"PTSD is caused by a person’s experience of an extremely stressful situation, such as threatened or actual violence toward the person or toward someone close to that person. Symptoms of PTSD include persistent recollections (e.g., dreams) of the trauma, avoidance of any stimuli (e.g., places or people) associated with the trauma, and persistent symptoms of increased arousal (e.g., hyper vigilance). PTSD is a relatively common consequence of physical or sexual child abuse" (Miller et al. 1997; Widom 1999)
Traumatic stress is an experience of overwhelming fear that may lead to PTSD if it is not acknowledged and worked through. Traumatic stress from a single event, such as a train crash can disintegrate personality causing dissociation in people whose brains are fully and securely developed. When children grow up in a violent and abusive environment their entire experience of childhood can be traumatic. The greater the trauma the more the child relies on the dissociative defence to cope so dissociative people have been highly traumatised in childhood, multiples have experienced the most severe traumatic stress which in the large systems was likely to be in the most horrific circumstances such as paedophile and satanic abuse rings.
There are two components to trauma:- the external event, a confrontation with a real or perceived threat to life of personal integrity to self or others and the internal experience of fear, hopelessness and terror. Secondary traumatisation is also common amongst children who witness abuse and can also lead to PTSD.
How the body and mind responds (Flight Fight Response)
When danger is perceived the mind and body switches from normal functioning (parasympathetic nervous system or PNS) which manages bodily functions out of our awareness to the Flight Fight Response (sympathetic nervous system or SNS). Fear inducing stimulus (trauma) is split off from the thalamus (the conscious, thinking bit in the limbic system) and transmitted in 12 milliseconds for emergency processing in the primitive amygdala in the mammalian brain which responds with ‘fight or flight’ causing dissociation. Oxygen supply is reduced to non-essential areas like digestion, the extremities and sexual arousal and increased to the heart and other muscles. Blood supply is also reduced to the cortex and mid brain- specifically the hippocampus which acts as the communication route between the limbic system and cortex (a kind of cognitive map for feelings) and the Broca’s area in the left frontal cortex which creates narrative memory and allows us to express internal experience in words.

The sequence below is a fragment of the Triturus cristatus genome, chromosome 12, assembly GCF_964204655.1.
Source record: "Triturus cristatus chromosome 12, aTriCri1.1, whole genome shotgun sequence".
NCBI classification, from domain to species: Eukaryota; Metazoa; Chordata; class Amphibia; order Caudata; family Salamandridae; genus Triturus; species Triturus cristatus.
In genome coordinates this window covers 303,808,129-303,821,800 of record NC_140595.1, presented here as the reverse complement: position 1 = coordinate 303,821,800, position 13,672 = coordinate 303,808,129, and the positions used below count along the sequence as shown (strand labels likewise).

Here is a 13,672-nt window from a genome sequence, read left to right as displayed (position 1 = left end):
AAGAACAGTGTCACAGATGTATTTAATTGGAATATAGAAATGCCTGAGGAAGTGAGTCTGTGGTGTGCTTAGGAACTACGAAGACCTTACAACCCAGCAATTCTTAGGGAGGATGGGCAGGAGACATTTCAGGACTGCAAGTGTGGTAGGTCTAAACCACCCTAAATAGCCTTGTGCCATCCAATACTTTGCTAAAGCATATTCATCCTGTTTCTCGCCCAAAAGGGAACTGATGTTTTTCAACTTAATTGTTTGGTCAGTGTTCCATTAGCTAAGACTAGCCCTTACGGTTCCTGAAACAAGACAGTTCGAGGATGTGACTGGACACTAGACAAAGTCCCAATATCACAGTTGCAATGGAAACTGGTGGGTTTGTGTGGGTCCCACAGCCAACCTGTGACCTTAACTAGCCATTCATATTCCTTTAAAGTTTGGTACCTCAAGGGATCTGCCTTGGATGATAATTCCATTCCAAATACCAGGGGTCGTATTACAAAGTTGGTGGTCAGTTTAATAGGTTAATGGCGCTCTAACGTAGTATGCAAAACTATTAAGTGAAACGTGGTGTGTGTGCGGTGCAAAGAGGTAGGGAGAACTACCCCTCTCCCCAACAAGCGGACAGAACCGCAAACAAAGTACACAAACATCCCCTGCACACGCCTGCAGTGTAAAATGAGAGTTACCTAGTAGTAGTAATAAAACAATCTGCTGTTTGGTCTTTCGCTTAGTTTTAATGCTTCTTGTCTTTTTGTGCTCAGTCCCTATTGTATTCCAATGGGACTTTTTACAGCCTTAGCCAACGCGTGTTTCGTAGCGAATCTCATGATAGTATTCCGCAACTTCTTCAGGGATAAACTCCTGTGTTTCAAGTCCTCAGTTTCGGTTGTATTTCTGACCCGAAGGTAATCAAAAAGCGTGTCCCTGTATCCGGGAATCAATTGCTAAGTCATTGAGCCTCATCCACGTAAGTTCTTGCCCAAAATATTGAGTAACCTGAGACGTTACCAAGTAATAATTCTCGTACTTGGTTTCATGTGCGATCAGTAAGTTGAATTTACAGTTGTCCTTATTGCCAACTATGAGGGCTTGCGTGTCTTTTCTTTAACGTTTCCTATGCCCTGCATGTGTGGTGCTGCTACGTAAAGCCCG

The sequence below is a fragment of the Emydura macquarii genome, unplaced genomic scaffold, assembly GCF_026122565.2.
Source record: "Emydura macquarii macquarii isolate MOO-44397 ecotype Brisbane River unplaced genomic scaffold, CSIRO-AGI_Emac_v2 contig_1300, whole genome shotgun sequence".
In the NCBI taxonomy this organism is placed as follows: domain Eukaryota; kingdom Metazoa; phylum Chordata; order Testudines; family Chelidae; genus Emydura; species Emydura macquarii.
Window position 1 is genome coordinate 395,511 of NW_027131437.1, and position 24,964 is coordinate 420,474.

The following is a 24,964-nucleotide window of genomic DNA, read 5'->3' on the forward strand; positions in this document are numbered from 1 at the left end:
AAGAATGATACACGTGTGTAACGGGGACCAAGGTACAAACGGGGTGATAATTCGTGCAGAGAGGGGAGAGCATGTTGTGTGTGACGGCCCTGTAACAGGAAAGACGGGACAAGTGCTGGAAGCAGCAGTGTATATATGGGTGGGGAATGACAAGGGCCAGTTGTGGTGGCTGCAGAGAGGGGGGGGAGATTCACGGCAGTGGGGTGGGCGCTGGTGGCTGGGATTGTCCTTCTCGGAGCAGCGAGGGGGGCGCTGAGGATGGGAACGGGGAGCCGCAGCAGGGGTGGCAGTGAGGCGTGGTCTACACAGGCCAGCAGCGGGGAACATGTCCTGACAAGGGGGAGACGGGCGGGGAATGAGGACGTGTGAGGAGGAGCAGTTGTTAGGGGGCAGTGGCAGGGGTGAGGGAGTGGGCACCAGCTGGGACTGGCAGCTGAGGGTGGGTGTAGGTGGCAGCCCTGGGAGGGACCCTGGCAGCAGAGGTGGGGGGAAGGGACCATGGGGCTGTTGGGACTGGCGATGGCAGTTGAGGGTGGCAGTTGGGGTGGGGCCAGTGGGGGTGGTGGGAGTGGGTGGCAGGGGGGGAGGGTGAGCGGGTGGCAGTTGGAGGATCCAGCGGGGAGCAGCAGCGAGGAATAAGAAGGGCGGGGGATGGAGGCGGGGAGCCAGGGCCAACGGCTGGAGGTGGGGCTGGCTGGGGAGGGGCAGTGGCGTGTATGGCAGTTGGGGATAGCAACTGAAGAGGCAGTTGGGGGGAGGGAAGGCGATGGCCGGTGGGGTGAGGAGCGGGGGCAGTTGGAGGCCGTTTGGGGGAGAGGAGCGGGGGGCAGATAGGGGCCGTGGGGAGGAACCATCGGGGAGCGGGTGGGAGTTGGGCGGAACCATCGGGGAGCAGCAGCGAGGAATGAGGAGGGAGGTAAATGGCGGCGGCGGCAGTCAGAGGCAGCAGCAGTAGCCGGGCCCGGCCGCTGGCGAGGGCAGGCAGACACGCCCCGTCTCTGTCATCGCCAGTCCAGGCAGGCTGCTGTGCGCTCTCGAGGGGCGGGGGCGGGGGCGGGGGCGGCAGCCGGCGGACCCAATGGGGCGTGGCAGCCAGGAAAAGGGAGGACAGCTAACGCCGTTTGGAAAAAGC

When the individual returns to their normal associated state the dissociated memory has not been processed into normal memory storage so it is not accessible in normal recall.
In other words the trauma causes dissociation which is the brain's response to protect us from the traumatic event. A Survivor may have no recognition of it in conscious awareness but the memory will be waiting to resurface as post traumatic stress (PTS) the next time the individual is dissociated or asleep.